1. Overview

In this tutorial, we’ll discuss the reasons why using Linux swap partitions on solid-state drives (SSDs) is generally not recommended. We’ll explore the basic concepts of swap partitions, the characteristics of SSDs, and the implications of combining the two. We’ll also examine alternative solutions and best practices for optimizing system performance and longevity.

However, we must note from the outset that if our swap space is unused or used very infrequently, its impact on our SSD is negligible.

2. Characteristics of Swap Partitions

Swap partitions are a type of virtual memory used to extend physical memory (RAM). When RAM is full, the operating system moves inactive memory pages to the swap partition, freeing RAM for active processes. This mechanism prevents system crashes due to insufficient memory and allows for smoother multitasking. However, swap is much slower than RAM, so using it slows down system performance.

We can check our swap usage with the free command. In this example, we have about 1GB of completely unused swap:

$ free -h
               total        used        free      shared  buff/cache   available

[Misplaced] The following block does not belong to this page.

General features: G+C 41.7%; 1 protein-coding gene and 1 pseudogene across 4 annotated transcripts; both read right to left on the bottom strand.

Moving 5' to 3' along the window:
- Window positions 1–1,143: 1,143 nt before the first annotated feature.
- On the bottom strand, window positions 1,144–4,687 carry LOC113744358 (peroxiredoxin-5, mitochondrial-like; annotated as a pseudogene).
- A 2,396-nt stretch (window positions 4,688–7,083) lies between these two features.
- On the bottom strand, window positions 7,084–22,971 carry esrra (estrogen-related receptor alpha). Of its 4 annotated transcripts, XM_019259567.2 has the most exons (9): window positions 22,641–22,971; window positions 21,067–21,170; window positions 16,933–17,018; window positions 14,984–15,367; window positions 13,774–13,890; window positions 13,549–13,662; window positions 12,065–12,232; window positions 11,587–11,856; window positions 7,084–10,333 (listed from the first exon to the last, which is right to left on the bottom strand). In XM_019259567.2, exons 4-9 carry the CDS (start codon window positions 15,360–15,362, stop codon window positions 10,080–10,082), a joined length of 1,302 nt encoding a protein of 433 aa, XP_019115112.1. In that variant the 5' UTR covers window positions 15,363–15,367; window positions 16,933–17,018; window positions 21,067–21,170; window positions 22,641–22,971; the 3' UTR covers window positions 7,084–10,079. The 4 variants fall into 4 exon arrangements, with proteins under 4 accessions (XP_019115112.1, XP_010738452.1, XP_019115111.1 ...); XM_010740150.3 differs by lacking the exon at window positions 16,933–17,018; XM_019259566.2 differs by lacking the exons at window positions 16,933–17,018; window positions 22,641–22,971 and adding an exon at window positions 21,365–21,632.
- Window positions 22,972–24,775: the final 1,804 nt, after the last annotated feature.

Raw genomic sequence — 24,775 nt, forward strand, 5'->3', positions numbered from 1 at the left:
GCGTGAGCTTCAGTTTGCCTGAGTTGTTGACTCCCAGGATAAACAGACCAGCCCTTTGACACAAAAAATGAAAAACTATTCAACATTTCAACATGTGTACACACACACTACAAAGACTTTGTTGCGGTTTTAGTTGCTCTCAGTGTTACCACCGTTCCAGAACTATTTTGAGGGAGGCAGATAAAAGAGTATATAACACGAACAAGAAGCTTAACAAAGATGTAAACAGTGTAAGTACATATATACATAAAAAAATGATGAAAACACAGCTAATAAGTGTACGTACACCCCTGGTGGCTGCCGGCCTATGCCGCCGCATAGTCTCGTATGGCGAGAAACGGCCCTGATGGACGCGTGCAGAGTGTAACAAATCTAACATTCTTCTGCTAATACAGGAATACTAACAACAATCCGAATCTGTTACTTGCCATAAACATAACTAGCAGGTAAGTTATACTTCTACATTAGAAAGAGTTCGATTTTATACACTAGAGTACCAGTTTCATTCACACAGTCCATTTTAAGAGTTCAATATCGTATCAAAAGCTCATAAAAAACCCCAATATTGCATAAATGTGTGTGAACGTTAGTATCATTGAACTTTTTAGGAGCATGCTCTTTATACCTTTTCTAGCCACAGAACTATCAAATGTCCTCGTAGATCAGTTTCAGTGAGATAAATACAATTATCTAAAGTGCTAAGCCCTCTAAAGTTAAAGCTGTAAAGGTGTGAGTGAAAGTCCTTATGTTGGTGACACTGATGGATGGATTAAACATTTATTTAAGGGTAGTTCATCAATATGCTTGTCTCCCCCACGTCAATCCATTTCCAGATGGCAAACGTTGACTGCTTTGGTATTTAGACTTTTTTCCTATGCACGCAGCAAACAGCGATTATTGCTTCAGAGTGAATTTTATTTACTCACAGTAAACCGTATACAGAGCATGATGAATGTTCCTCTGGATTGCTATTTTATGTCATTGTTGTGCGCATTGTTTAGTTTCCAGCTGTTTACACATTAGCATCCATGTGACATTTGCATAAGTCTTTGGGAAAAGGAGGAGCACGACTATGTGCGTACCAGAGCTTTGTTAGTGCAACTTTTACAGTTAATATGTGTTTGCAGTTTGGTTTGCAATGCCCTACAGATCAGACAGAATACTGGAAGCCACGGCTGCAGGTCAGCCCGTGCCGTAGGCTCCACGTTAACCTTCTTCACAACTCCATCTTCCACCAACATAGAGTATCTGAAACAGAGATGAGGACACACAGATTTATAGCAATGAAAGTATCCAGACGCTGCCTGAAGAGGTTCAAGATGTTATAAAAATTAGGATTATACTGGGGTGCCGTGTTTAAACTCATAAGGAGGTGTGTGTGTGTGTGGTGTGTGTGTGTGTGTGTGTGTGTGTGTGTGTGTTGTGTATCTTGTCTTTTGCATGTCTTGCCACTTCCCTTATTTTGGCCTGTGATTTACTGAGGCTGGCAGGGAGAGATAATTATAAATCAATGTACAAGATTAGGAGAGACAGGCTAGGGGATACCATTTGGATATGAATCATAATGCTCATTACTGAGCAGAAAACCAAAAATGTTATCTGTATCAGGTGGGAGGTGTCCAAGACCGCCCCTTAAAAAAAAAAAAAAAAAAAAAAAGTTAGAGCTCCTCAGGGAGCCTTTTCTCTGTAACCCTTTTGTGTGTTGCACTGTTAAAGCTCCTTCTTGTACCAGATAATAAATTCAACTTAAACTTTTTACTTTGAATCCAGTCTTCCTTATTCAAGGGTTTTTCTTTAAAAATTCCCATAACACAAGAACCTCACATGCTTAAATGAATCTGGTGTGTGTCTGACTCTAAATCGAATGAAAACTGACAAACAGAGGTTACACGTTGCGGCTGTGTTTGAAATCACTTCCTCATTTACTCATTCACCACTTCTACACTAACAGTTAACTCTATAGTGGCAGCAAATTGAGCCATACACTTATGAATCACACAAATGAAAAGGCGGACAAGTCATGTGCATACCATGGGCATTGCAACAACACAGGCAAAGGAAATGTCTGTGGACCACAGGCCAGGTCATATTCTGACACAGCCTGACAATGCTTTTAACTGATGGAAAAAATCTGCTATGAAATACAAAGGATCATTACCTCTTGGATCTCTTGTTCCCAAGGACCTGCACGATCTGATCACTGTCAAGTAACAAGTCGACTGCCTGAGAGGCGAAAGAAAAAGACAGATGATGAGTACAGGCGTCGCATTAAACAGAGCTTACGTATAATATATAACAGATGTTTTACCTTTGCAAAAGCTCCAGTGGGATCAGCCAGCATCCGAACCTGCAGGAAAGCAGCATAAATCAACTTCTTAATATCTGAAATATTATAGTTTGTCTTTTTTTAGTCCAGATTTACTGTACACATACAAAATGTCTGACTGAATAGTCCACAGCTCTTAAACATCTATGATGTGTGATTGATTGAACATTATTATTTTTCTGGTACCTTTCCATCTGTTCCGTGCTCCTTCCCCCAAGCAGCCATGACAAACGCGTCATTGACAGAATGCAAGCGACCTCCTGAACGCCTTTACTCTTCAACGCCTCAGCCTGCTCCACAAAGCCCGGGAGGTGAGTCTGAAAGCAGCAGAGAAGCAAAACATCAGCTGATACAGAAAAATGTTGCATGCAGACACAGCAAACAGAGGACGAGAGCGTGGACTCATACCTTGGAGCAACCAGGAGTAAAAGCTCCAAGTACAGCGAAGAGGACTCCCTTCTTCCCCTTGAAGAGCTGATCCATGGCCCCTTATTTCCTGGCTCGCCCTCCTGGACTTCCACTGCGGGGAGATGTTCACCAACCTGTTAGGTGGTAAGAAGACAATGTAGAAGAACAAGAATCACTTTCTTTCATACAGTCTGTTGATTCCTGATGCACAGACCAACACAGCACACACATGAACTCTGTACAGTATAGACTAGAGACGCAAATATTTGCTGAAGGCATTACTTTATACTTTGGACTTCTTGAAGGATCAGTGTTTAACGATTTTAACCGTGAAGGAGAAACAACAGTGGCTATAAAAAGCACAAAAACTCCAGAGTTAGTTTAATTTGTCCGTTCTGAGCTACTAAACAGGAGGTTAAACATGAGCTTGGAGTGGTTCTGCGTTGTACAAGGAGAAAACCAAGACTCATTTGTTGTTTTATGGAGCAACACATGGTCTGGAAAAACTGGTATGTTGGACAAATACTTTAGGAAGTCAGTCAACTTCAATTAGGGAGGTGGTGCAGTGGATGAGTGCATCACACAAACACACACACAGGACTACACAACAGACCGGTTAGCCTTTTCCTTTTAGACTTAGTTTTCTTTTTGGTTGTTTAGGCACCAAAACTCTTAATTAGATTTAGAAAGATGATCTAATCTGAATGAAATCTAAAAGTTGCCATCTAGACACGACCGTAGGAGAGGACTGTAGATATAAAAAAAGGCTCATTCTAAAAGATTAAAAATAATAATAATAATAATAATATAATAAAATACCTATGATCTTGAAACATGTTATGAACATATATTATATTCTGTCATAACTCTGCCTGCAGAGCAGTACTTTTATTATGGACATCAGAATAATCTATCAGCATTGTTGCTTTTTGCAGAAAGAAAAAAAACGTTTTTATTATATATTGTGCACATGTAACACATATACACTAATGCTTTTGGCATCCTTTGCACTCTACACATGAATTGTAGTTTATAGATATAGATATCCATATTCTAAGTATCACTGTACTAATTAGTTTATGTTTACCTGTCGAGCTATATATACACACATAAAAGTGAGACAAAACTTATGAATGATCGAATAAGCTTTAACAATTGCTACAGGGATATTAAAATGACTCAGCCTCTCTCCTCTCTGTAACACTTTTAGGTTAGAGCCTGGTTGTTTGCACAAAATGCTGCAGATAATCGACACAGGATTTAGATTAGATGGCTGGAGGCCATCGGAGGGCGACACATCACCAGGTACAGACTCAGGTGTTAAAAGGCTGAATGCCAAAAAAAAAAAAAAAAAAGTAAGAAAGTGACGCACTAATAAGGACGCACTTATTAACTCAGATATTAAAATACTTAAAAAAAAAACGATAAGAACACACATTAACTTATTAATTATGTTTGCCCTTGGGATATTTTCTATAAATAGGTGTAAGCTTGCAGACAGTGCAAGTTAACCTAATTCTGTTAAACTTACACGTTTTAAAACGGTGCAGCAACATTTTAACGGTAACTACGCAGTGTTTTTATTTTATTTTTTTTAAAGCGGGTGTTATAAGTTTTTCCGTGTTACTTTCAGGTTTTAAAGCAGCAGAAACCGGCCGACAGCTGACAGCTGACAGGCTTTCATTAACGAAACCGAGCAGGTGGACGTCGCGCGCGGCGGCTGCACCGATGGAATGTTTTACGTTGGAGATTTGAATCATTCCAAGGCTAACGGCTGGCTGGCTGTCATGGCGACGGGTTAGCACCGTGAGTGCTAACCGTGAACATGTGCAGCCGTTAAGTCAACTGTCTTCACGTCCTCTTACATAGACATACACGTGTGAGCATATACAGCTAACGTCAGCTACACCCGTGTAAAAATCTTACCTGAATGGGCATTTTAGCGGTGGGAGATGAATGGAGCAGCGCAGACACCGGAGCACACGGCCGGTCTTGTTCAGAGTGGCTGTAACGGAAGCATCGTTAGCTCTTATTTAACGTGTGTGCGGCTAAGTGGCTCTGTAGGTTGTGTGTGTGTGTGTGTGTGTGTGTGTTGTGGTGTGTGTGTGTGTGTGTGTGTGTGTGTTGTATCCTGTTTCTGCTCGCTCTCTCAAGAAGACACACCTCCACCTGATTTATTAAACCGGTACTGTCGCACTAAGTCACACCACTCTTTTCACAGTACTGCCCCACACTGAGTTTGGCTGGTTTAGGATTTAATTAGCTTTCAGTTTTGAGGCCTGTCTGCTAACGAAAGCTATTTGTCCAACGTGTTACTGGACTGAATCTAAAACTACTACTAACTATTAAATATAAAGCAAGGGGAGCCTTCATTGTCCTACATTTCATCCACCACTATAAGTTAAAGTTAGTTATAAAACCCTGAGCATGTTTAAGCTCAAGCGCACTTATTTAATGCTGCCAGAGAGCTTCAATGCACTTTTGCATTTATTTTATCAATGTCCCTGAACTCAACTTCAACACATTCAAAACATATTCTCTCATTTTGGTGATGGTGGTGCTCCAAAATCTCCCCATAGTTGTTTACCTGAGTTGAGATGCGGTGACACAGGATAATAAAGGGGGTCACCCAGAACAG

Mem:            15Gi       3,3Gi       7,5Gi       573Mi       4,7Gi        11Gi
Swap:          975Mi          0B       975Mi

Swap isn’t just for improving memory. It also stores data from RAM during hibernation, provided the amount of free swap is greater than or equal to the amount of total RAM.

Traditionally, swap partitions were located on hard disk drives (HDDs), which, despite their slower speed compared to RAM, were a cost-effective way to increase system memory. With the advent of SSDs, which offer significantly faster read and write speeds than HDDs, it may seem logical to use swap partitions on SSDs to further improve system performance. However, this approach has significant drawbacks that warrant caution. In particular, each write contributes to the consumption of the SSD’s program/erase (P/E) cycles, reducing its overall lifespan.